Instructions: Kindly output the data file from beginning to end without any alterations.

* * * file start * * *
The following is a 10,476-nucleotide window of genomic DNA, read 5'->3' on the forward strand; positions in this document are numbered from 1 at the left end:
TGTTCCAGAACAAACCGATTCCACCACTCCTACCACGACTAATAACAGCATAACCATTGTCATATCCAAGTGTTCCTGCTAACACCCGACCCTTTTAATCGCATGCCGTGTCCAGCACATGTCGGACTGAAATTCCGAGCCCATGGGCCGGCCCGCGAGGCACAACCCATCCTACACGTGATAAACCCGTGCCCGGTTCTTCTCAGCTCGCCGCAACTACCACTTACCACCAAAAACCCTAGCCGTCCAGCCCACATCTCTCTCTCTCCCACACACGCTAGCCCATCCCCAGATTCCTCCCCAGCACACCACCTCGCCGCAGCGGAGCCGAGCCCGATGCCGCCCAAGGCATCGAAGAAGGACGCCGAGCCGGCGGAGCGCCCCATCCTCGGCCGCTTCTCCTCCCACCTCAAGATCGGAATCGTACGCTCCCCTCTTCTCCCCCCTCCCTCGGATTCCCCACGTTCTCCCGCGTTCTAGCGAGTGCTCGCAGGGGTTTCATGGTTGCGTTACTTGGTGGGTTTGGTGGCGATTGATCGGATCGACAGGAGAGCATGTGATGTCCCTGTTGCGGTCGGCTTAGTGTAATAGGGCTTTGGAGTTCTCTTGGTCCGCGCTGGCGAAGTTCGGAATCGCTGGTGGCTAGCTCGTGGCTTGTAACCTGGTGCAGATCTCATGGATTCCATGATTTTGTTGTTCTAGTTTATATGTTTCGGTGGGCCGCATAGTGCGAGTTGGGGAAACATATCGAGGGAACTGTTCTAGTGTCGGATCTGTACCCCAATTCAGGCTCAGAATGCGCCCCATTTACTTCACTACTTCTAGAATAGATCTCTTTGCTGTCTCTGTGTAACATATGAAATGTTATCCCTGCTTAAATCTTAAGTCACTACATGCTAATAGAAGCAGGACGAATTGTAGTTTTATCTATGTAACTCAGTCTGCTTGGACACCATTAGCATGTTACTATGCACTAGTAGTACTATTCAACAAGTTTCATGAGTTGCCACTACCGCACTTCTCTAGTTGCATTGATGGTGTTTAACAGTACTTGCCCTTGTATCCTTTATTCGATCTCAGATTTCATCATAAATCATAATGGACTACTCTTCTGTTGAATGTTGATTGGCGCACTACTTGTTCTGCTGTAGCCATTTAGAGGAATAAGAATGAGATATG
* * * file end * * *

The following is a 10,476-nucleotide window of genomic DNA, read 5'->3' on the forward strand; positions in this document are numbered from 1 at the left end:
TGTTCCAGAACAAACCGATTCCACCACTCCTACCACGACTAATAACAGCATAACCATTGTCATATCCAAGTGTTCCTGCTAACACCCGACCCTTTTAATCGCATGCCGTGTCCAGCACATGTCGGACTGAAATTCCGAGCCCATGGGCCGGCCCGCGAGGCACAACCCATCCTACACGTGATAAACCCGTGCCCGGTTCTTCTCAGCTCGCCGCAACTACCACTTACCACCAAAAACCCTAGCCGTCCAGCCCACATCTCTCTCTCTCCCACACACGCTAGCCCATCCCCAGATTCCTCCCCAGCACACCACCTCGCCGCAGCGGAGCCGAGCCCGATGCCGCCCAAGGCATCGAAGAAGGACGCCGAGCCGGCGGAGCGCCCCATCCTCGGCCGCTTCTCCTCCCACCTCAAGATCGGAATCGTACGCTCCCCTCTTCTCCCCCCTCCCTCGGATTCCCCACGTTCTCCCGCGTTCTAGCGAGTGCTCGCAGGGGTTTCATGGTTGCGTTACTTGGTGGGTTTGGTGGCGATTGATCGGATCGACAGGAGAGCATGTGATGTCCCTGTTGCGGTCGGCTTAGTGTAATAGGGCTTTGGAGTTCTCTTGGTCCGCGCTGGCGAAGTTCGGAATCGCTGGTGGCTAGCTCGTGGCTTGTAACCTGGTGCAGATCTCATGGATTCCATGATTTTGTTGTTCTAGTTTATATGTTTCGGTGGGCCGCATAGTGCGAGTTGGGGAAACATATCGAGGGAACTGTTCTAGTGTCGGATCTGTACCCCAATTCAGGCTCAGAATGCGCCCCATTTACTTCACTACTTCTAGAATAGATCTCTTTGCTGTCTCTGTGTAACATATGAAATGTTATCCCTGCTTAAATCTTAAGTCACTACATGCTAATAGAAGCAGGACGAATTGTAGTTTTATCTATGTAACTCAGTCTGCTTGGACACCATTAGCATGTTACTATGCACTAGTAGTACTATTCAACAAGTTTCATGAGTTGCCACTACCGCACTTCTCTAGTTGCATTGATGGTGTTTAACAGTACTTGCCCTTGTATCCTTTATTCGATCTCAGATTTCATCATAAATCATAATGGACTACTCTTCTGTTGAATGTTGATTGGCGCACTACTTGTTCTGCTGTAGCCATTTAGAGGAATAAGAATGAGATATG